Slovenia regrets UK parliament's rejection of Brexit deal
A statement from the prime minister's office on Wednesday said that the divorce deal was a fair compromise, a balanced document, that allowed a regulated and controlled exit for the UK.
Slovenia will continue to support the approval of the deal in the EU, as the document is the best solution for the future and a necessary foundation on which to build relations after 2021.
Similar to the rest of the EU, Slovenia expects the UK government to present a plan on future steps as soon as possible. The statement also expresses hope that "the coming weeks and months will see enough political wisdom to avoid the worst outcome".
Slovenia's key wish is to preserve constructive and comprehensive cooperation even after Brexit, which must in no way infringe on the rights of citizens of Slovenia and other EU countries living in the UK. On the other hand, Slovenia will guarantee "an appropriate level of rights for UK citizens" living in the country.
Foreign Minister Miro Cerar also expressed regret over the vote. He tweeted last night that the EU had negotiated in good faith and with the wish to preserve constructive cooperation in the future.
Parliamentary Foreign Affairs Committee chair Matjaž Nemec commented on the situation for the press, saying that the process was "a good lesson for us" and that he hoped that "this will sober up the global political arena".
"When politicians become politicasters, when personal and party interests are put before those of the state and its citizens, there is populism that diverts attention from the real picture."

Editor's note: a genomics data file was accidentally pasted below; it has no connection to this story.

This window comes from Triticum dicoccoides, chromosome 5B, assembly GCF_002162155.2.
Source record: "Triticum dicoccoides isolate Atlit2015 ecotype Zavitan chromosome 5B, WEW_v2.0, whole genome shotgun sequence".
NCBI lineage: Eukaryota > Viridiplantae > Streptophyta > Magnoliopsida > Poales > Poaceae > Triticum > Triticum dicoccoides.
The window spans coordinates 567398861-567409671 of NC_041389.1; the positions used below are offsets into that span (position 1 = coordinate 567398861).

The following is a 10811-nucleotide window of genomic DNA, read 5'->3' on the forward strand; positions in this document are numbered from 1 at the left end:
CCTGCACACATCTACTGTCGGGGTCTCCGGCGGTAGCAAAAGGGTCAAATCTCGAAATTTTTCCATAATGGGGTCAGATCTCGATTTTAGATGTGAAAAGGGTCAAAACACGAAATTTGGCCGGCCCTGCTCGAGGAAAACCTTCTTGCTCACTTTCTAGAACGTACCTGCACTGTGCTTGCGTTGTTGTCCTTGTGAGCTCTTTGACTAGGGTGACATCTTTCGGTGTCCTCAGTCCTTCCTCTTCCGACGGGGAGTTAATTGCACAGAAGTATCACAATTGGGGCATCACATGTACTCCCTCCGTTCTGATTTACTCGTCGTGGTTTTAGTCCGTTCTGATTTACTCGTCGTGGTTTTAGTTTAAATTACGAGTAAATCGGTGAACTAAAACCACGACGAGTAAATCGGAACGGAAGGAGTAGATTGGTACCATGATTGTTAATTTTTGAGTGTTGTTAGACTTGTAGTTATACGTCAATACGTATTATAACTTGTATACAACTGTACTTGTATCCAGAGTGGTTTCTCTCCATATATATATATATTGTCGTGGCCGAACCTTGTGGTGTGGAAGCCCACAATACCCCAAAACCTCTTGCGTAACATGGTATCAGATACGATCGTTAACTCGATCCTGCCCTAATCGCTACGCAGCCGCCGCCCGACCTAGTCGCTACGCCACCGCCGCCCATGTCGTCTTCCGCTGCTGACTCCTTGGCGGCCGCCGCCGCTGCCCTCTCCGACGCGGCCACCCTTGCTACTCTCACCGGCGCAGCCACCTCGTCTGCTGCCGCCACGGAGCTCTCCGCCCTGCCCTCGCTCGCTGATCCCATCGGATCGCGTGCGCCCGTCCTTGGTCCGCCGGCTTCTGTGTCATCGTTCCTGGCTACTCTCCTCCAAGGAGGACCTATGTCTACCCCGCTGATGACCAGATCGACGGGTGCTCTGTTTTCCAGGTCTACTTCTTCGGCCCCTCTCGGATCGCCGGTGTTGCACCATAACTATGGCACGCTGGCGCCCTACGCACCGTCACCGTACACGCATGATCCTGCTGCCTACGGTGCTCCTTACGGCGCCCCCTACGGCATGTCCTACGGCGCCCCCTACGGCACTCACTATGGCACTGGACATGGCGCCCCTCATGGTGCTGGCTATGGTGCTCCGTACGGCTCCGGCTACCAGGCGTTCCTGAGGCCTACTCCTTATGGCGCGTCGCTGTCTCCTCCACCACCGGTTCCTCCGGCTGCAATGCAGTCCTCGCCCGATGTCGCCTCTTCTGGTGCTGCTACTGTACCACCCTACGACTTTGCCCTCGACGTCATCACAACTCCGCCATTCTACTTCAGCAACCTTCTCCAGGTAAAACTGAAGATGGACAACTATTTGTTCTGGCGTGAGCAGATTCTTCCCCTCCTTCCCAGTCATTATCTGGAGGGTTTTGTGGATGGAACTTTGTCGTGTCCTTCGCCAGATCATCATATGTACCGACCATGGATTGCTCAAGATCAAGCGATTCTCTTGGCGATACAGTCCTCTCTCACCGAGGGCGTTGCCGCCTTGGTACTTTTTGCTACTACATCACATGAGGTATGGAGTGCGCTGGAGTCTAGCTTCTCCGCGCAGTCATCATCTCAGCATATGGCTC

"All those who caused this in the UK have remained well hidden and no longer expose themselves, while regular people will start feeling immediately what it's like to be a third country citizen in relation to the EU," said Nemec.
He added it was hard to predict what would happen next. It is also hard to say whether the country will hold another referendum.
The House of Commons turned down the divorce deal with 432 votes against and 202 in favour last night. Subsequently, the opposition Labour Party requested a no-confidence vote against Prime Minister Theresa May.
The motion will be put to a vote this evening and if May is ousted and a government coalition cannot be formed within a fortnight, the UK will face an early election.
However, this is not a very likely scenario, according to Jure Vidmar, a professor of public international law at the University of Maastricht.
While the divorce deal was voted down due to infighting in the Conservative party, "bringing down the deal is one thing and bringing down one's own party is a different matter altogether," he told the STA.
If she survives the vote, May has said she will present an alternative plan by Monday. But at least in the short term the EU will not be able to offer anything but some sort of a political declaration, said Vidmar.
These have already been offered and did not convince the sceptics. This could only be done by abolishing the Irish safeguard, which is impossible for the EU, he believes.
"Northern Ireland is the main issue of Brexit and it is practically impossible to resolve. The reintroduction of border controls in Ireland would undermine the peace treaty," said Vidmar.
A no-deal Brexit or an extension of the deadline are the two possible scenarios. The extension could lead to a new deal under which the UK would remain a part of the single market and the customs union, he believes.
The other possibility is a new referendum in which voters would decide between May's divorce deal and remaining in the EU, said Vidmar. An early election is not very likely but cannot be excluded.